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Fictional map of a county in the Catskills

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#1
ravells

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I'm making a fictional map of a Region in the Catskills in New York state (In the map Newgrave = Poughkeepsie / Hawthorn = Kingston). The map is to be used in a fantasy gothic horror role playing game set in the 1920's. Much of the vocabulary in the map is borrowed from Van Loam's beautiful map of the Catskills (which can be found at the Harvard online library).

It's been really fun to do, you can go mad with font choices. This is my work in progress so far and I wondered if anyone had any comments about anything which leaps off the page which doesn't belong to that era or which is worded wrongly for that era, symbol choices etc. Does this look like a map which might have been drawn by a somewhat amateur cartographer of the time?

The one thing that doesn't feel right to me are the forest symbols, but I'm struggling to find something that works but which doesn't occlude the contour lines, but still has a hand drawn feel to it. The Van Loam map doesn't show forests (but does show mountains as hatchures) but it's important that I show them in this map.

All criticisms and suggestions warmly welcomed.

A full size version of the map can be found here:

http://www.mediafire...a84xde40ysb1808

Cheers

Ravs

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#2
Dennis McClendon

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It looks pretty good. The type is perhaps a little too perfect. The face used for point of interest does seem anachronistic; too informal. They would have used a grotesk.

Presumably the production method was wax engraving, so there are names that would have been moved a little rather than interrupting the feature lines: Watford, Cannonbury, Upland, Red Biddy, Pepper Ridge

It bothers me that the streets of Hawthorn and Newgrave just wander into the countryside and then end. That seldom happens. Streets generally end at other streets, or consolidate into the few cross-country roads.

Why didn’t the railroad cross the Hudson at its narrowest point in Newgrave? Bridges were expensive compared to regrading a hill. Does the New York & Western just run from Hawthorn to Ealing and back? Why no railroad along the west bank of the Hudson?

The road up Primrose Hill crosses the contours at right angles. No 18th century teamster would ever have urged his oxen straight up the hill like that. I can’t tell what happens with the zigzag road recrossing the railroad on the hill’s northeast shoulder. I’m also a little unclear how there’s a fen in between the saddle of Primrose Hill. What kept it from draining away? The road south of Preston is awfully twisty for swampy lowlands.

What are the counties on the east side of the Hudson?

The scale seems way off. Lake Droplet is three miles across! The Indian Burial Ground is 14 miles from end to end? And it’s 42 miles between small hamlets along the Hudson, hamlets established when 20 miles was a day’s journey. October County is 124 miles across, making a long trip to the court house. I doubt the Dutch would have called a watercourse two miles wide a Kill. Oh, what’s the name of the stream that runs past Cannonbury and Willow Falls?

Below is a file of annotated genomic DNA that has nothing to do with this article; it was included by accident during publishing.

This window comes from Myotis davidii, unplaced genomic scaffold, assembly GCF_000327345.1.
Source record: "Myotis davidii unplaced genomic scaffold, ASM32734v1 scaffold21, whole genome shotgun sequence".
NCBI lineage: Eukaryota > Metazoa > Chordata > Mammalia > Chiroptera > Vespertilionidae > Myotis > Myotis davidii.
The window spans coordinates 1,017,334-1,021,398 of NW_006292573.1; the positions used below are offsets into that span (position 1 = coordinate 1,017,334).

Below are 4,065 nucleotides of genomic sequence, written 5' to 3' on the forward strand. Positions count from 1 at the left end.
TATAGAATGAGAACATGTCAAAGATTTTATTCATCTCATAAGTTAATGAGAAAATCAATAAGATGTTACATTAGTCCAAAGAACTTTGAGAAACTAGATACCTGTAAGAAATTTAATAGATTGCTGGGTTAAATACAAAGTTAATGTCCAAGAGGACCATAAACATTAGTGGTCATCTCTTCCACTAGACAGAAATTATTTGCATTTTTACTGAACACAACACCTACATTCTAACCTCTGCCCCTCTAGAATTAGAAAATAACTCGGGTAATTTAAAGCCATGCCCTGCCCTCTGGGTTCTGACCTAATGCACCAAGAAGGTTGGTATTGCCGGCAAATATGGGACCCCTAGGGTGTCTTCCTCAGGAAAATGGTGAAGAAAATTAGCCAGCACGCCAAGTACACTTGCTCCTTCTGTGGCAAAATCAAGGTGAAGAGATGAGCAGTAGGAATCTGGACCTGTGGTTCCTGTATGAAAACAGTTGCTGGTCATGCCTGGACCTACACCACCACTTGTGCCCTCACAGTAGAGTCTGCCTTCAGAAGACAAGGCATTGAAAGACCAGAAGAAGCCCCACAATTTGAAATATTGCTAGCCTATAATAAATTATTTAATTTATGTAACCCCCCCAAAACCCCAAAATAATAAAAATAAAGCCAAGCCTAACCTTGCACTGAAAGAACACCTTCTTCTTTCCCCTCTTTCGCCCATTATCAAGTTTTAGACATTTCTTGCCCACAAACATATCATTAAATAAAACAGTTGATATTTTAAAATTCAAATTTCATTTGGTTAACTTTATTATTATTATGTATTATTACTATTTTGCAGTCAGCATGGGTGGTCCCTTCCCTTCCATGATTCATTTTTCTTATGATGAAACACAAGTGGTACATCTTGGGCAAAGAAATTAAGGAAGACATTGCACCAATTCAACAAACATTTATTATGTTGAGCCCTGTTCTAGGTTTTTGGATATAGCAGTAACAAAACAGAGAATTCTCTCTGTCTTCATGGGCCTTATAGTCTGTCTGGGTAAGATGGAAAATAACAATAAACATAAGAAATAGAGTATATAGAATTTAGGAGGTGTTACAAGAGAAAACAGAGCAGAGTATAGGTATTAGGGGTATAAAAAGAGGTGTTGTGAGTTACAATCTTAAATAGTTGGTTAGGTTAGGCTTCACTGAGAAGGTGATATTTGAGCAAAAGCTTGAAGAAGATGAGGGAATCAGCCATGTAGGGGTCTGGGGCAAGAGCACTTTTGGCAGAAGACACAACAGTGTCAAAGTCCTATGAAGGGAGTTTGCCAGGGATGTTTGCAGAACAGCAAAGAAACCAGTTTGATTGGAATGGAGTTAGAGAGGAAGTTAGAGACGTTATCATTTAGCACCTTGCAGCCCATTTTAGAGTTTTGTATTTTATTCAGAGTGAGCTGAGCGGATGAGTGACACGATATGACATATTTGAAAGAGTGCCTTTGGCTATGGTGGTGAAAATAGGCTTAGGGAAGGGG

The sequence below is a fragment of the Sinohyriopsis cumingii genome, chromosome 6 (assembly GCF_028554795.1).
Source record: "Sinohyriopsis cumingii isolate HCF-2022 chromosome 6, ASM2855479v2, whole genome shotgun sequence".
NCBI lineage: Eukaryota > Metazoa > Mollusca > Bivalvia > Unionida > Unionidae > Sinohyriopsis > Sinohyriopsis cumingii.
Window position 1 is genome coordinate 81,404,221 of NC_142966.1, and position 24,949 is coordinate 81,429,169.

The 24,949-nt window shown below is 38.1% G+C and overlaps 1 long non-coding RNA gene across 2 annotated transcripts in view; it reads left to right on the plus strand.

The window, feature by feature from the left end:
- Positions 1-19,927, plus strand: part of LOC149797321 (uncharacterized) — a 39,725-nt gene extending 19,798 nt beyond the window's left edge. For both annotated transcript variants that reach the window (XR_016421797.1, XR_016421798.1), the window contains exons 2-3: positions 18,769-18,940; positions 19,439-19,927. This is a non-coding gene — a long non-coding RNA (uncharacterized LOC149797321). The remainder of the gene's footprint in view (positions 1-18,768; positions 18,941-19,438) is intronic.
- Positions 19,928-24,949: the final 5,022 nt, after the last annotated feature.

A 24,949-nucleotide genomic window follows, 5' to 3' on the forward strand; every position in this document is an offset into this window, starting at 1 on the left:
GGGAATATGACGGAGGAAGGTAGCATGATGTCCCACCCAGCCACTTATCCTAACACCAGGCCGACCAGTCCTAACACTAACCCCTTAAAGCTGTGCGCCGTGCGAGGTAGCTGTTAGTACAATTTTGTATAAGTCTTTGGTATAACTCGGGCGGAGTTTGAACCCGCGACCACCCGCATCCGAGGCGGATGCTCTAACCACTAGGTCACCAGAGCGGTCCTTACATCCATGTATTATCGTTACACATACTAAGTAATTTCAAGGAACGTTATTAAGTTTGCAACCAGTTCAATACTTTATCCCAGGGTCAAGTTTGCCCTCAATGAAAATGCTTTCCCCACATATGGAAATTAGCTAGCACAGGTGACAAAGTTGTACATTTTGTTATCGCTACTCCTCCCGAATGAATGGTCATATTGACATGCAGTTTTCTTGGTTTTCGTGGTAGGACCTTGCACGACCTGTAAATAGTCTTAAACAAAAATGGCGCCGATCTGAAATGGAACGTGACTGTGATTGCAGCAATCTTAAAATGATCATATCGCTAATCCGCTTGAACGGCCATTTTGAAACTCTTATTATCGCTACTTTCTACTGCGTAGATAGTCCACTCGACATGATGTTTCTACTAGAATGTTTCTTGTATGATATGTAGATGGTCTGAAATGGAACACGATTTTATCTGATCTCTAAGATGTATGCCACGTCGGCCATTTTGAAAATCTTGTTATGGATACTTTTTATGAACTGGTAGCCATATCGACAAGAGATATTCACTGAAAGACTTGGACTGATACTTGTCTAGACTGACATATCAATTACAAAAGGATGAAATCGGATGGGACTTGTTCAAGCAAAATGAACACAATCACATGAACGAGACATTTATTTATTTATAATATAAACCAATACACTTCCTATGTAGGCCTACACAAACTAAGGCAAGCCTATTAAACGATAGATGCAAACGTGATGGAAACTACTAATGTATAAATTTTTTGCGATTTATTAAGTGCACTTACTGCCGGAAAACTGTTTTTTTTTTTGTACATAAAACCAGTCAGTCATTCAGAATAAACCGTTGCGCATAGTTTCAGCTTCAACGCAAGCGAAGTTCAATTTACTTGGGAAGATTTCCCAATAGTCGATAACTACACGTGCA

In 1917, the Newgrave Aerodrome wouldn’t have had defined runways. It would have merely been a flat field, and pilots would have taken off into the wind. And how did St. John’s Church end up out in the country instead of in the middle of town?

Fort Chitty should probably say “Restricted Entry” instead of “Entrance Forbidden.” The boundaries are also a bit odd, following neither roads nor county lines.

The prices are a nice touch, though no publisher of this era would have included the date, making all his inventory out-of-date 12 months later. An address of this era would always abbreviate N.Y. rather than NY and would more likely be something like Curtis & Co., Publishers, The Hoagland Block, Ravencliff, N.Y.
Dennis McClendon, Chicago CartoGraphics
chicagocarto.com

#3
ravells

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Thank you Dennis!!!! This is exactly the sort of advice I was looking for.

I didn't mention I had some constraints - the two main ones being that the guy I'm making the map for has decided on the location of many of the features and that this is being designed to be printed landscape on letter sized paper so I've had to exaggerate some features which I would have loved to have made smaller.

I'll mention all of your points to the author and will post up the next iteration when I've had his feedback about changes.

Thanks again!

Ravi.

:: Edit :: Sorry, should have mentioned that this is incompletely labelled and the names are mainly placeholders so I could check typefaces and the general design.

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#4
Dennis McClendon

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I just realized that you might also be looking for the wording an American would have used in this era. I suggest:

The Curtis
new and revised
VISITOR'S MAP OF
OCTOBER
COUNTY
and vicinity, including
The Catskill Mountains

Compiled, engraved, and printed for
The Curtis Co.
Catskill Visitor's Guide

The Curtis Company
Publishers
The Hoagland Block
Ravencliff, N.Y.


The word aerodrome is a bit rightpondian, though in 1917 it's not inconceivable to find it in New York or New England. However, I would probably use Flying Field or Airfield.
Dennis McClendon, Chicago CartoGraphics
chicagocarto.com

#5
ravells

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Excellent Stuff!!! I'll pass that on too!

Being rightpondian myself I was afraid I might be using non-US wording, and particularly of that time.

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